What led you to a career in intellectual property?
During my university education in engineering, I was constantly looking for a profession in which I could combine my scientific training with something else. This is how I came across the career of a patent attorney, which blends technology and science with law, languages and an international environment. In my opinion, the most fascinating and challenging part is the task of defining legal protection for technical ideas through language. Language is extremely important in two respects: on the one hand, there is a very demanding dispute at the highest level about words and their meaning before IP offices and courts; on the other hand, you have to explain these legal subtleties in a comprehensible and simplified way to a mostly technical/scientifically trained expert on the client’s side to make them understand you and give them security in their decisions.
How have client demands changed over the past 10 years and what effect has this had on your practice?
Client demands have increased. Patrons are now much more focused on the content of their patents. The administration and the international roll-out of their intellectual property is a minimum prerequisite, which they expect to be perfectly carried out by their firm. Quality, cost-awareness and speed are crucial.
How do you measure the success of a world-class IP strategy?
A world-class IP strategy is characterised by its holistic approach. It is not only about protecting individual inventions,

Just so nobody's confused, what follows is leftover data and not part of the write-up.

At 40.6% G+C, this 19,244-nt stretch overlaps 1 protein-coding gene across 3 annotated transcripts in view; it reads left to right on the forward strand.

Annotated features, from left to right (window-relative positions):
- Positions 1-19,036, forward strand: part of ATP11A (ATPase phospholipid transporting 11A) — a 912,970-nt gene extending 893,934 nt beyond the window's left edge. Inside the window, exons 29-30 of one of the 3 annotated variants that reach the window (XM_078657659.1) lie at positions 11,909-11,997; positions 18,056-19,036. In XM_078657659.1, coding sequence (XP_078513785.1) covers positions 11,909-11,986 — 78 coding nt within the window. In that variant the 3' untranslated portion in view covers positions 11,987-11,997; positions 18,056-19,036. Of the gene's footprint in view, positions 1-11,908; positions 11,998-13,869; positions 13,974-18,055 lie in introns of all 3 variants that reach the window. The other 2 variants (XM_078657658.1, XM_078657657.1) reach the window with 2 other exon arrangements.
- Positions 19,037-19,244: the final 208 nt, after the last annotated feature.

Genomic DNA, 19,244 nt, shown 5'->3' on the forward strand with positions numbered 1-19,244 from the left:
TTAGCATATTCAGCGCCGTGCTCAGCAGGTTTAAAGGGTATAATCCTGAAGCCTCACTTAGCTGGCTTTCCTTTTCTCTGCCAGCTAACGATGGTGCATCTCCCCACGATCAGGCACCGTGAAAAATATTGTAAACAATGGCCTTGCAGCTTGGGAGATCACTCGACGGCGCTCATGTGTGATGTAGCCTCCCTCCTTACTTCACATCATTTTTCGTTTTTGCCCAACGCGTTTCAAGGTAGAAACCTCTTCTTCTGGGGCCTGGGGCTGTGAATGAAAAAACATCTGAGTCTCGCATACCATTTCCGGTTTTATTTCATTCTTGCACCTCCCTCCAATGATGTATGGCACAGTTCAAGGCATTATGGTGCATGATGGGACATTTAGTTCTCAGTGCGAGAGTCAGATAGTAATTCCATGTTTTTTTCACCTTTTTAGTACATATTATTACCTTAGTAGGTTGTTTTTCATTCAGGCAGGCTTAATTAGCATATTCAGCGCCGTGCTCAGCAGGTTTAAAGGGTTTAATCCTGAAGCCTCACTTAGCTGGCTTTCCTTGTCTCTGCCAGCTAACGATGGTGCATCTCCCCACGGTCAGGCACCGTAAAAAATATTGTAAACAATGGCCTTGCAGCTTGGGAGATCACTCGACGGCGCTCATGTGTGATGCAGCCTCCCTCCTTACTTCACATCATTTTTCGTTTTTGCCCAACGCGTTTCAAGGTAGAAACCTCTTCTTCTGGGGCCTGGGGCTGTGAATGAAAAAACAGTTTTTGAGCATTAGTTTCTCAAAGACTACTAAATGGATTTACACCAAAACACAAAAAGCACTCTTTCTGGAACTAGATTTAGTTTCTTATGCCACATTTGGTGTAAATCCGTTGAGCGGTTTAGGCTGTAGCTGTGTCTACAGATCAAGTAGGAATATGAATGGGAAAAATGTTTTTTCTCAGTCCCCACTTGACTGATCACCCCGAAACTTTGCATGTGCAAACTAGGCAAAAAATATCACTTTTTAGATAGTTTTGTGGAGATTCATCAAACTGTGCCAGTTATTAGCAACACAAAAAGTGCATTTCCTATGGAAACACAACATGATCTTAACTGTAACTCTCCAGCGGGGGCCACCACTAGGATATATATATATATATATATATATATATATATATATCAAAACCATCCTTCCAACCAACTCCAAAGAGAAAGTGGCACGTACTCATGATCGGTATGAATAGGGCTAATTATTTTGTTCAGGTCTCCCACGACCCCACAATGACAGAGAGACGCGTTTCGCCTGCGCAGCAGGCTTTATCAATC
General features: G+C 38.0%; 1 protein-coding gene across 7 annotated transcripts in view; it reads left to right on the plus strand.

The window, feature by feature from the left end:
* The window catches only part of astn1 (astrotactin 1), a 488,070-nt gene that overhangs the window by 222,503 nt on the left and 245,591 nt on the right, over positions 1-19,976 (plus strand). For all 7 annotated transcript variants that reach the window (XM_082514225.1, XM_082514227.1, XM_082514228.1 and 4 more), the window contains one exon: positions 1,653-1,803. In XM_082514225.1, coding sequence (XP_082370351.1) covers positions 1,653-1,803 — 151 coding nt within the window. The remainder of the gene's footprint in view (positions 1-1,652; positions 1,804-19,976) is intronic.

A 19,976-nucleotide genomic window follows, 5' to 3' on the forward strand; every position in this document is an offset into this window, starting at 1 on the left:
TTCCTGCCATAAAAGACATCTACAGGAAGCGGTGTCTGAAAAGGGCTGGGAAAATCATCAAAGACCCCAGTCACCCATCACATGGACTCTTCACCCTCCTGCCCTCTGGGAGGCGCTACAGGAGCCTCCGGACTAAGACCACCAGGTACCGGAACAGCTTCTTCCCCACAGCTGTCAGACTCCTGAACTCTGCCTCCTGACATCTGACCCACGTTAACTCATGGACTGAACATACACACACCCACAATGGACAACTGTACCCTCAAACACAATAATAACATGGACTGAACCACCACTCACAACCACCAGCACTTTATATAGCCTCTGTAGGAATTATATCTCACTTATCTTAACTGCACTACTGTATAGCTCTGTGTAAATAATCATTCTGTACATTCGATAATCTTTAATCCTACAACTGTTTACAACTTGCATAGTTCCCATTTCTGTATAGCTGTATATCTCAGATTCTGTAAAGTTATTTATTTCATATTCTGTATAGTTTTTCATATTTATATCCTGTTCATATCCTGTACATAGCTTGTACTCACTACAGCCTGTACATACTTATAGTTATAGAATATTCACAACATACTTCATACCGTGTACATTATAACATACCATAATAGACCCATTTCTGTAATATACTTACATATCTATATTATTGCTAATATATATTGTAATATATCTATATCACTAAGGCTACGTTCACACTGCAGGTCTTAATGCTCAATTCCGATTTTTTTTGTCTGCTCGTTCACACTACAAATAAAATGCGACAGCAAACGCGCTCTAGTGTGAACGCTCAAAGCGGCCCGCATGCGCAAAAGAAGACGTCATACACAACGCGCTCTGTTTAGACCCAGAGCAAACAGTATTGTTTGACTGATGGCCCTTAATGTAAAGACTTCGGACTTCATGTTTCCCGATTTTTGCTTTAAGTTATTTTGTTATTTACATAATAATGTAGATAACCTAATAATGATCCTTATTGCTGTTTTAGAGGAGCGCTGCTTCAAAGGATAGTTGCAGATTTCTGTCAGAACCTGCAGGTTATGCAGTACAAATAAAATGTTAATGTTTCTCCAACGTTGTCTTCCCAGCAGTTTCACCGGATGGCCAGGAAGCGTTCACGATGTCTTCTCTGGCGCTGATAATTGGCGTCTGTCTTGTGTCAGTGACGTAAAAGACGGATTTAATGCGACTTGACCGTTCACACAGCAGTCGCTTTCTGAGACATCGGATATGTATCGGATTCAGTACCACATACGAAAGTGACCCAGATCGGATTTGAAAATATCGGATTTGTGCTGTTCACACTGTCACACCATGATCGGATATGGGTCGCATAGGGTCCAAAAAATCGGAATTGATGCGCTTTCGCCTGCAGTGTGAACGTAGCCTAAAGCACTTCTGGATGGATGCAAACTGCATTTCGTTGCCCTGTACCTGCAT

but also about the asset of an IP portfolio for a company, monitoring competitors, identifying and staking out the latest technologies early on and defending innovation leadership, preferably with the protection of entire standards.
What are the biggest challenges facing international clients looking to enforce their patents in Germany right now?
Today, the risk of losing one’s patent in a counter-attack through a nullity action before the Federal Patent Court is relatively high, since the (partial) nullity rate at this court is significantly higher than 50%. The patent in suit must therefore have been thoroughly examined in terms of its legal validity before the start of patent infringement proceedings. However, the framework conditions for infringement procedures in Germany are still one of the best in the world.
If you could make one change to the European patent system what would it be – and do you expect it to happen?
I think that one of the most urgent changes would be to move away from the pronounced formalism that often prompts unnecessary discussions, rather than focusing on the actual examining of the invention. I also consider the new practice of the EPO’s Boards of Appeal to be extremely questionable, since hardly any really substantiated discussions are allowed here. This makes it extremely easy for the Boards of Appeal but compromises the quality of its decisions.
Managing Partner [email protected]
Jürgen Feldmeier has been a patent attorney since 1992 and a managing partner of Prüfer & Partner since 2001. He holds a diploma in mechanical engineering from the Technical University of Munich and has an LLM in European intellectual property. Mr Feldmeier has comprehensive experience in prosecution procedures and frequently served as lead patent counsel in various litigation proceedings, including infringement, nullity and opposition proceedings, before patent offices and the relevant patent courts.
Click here to see his IAM Patent 1000 2021 profile.